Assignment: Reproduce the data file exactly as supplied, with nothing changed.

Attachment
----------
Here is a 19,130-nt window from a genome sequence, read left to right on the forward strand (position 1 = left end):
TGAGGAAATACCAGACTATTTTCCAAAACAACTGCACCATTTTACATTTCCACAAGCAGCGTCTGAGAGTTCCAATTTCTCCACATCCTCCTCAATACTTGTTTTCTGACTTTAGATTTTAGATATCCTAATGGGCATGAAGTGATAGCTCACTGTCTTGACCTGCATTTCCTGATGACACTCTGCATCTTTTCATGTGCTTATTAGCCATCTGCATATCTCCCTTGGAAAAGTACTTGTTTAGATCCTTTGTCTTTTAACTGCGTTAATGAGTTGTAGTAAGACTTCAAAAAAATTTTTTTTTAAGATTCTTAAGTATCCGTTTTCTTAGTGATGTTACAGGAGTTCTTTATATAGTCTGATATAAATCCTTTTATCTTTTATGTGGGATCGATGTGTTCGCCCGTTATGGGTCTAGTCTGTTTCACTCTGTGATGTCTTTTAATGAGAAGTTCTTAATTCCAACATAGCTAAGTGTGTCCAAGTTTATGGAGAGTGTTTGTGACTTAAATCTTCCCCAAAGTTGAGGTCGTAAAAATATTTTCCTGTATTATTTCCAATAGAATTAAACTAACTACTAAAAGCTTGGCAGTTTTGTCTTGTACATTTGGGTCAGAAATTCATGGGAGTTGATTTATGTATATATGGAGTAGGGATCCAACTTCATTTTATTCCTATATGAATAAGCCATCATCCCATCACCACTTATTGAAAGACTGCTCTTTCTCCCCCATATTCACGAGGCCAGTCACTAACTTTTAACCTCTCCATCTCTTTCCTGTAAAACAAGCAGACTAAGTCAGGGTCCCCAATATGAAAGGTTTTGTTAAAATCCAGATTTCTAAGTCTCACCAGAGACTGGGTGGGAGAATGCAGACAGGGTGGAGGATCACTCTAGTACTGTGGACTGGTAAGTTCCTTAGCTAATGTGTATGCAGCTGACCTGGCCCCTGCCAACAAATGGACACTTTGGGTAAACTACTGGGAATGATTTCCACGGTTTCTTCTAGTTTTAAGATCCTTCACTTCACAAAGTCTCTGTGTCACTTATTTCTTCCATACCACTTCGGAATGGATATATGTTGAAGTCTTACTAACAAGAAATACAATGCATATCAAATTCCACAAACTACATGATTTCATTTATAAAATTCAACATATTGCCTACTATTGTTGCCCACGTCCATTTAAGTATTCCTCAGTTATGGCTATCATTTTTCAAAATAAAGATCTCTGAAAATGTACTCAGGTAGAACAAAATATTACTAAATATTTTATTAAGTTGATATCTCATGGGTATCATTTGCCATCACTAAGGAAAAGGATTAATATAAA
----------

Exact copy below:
Here is a 19,130-nt window from a genome sequence, read left to right on the forward strand (position 1 = left end):
TGAGGAAATACCAGACTATTTTCCAAAACAACTGCACCATTTTACATTTCCACAAGCAGCGTCTGAGAGTTCCAATTTCTCCACATCCTCCTCAATACTTGTTTTCTGACTTTAGATTTTAGATATCCTAATGGGCATGAAGTGATAGCTCACTGTCTTGACCTGCATTTCCTGATGACACTCTGCATCTTTTCATGTGCTTATTAGCCATCTGCATATCTCCCTTGGAAAAGTACTTGTTTAGATCCTTTGTCTTTTAACTGCGTTAATGAGTTGTAGTAAGACTTCAAAAAAATTTTTTTTTAAGATTCTTAAGTATCCGTTTTCTTAGTGATGTTACAGGAGTTCTTTATATAGTCTGATATAAATCCTTTTATCTTTTATGTGGGATCGATGTGTTCGCCCGTTATGGGTCTAGTCTGTTTCACTCTGTGATGTCTTTTAATGAGAAGTTCTTAATTCCAACATAGCTAAGTGTGTCCAAGTTTATGGAGAGTGTTTGTGACTTAAATCTTCCCCAAAGTTGAGGTCGTAAAAATATTTTCCTGTATTATTTCCAATAGAATTAAACTAACTACTAAAAGCTTGGCAGTTTTGTCTTGTACATTTGGGTCAGAAATTCATGGGAGTTGATTTATGTATATATGGAGTAGGGATCCAACTTCATTTTATTCCTATATGAATAAGCCATCATCCCATCACCACTTATTGAAAGACTGCTCTTTCTCCCCCATATTCACGAGGCCAGTCACTAACTTTTAACCTCTCCATCTCTTTCCTGTAAAACAAGCAGACTAAGTCAGGGTCCCCAATATGAAAGGTTTTGTTAAAATCCAGATTTCTAAGTCTCACCAGAGACTGGGTGGGAGAATGCAGACAGGGTGGAGGATCACTCTAGTACTGTGGACTGGTAAGTTCCTTAGCTAATGTGTATGCAGCTGACCTGGCCCCTGCCAACAAATGGACACTTTGGGTAAACTACTGGGAATGATTTCCACGGTTTCTTCTAGTTTTAAGATCCTTCACTTCACAAAGTCTCTGTGTCACTTATTTCTTCCATACCACTTCGGAATGGATATATGTTGAAGTCTTACTAACAAGAAATACAATGCATATCAAATTCCACAAACTACATGATTTCATTTATAAAATTCAACATATTGCCTACTATTGTTGCCCACGTCCATTTAAGTATTCCTCAGTTATGGCTATCATTTTTCAAAATAAAGATCTCTGAAAATGTACTCAGGTAGAACAAAATATTACTAAATATTTTATTAAGTTGATATCTCATGGGTATCATTTGCCATCACTAAGGAAAAGGATTAATATAAA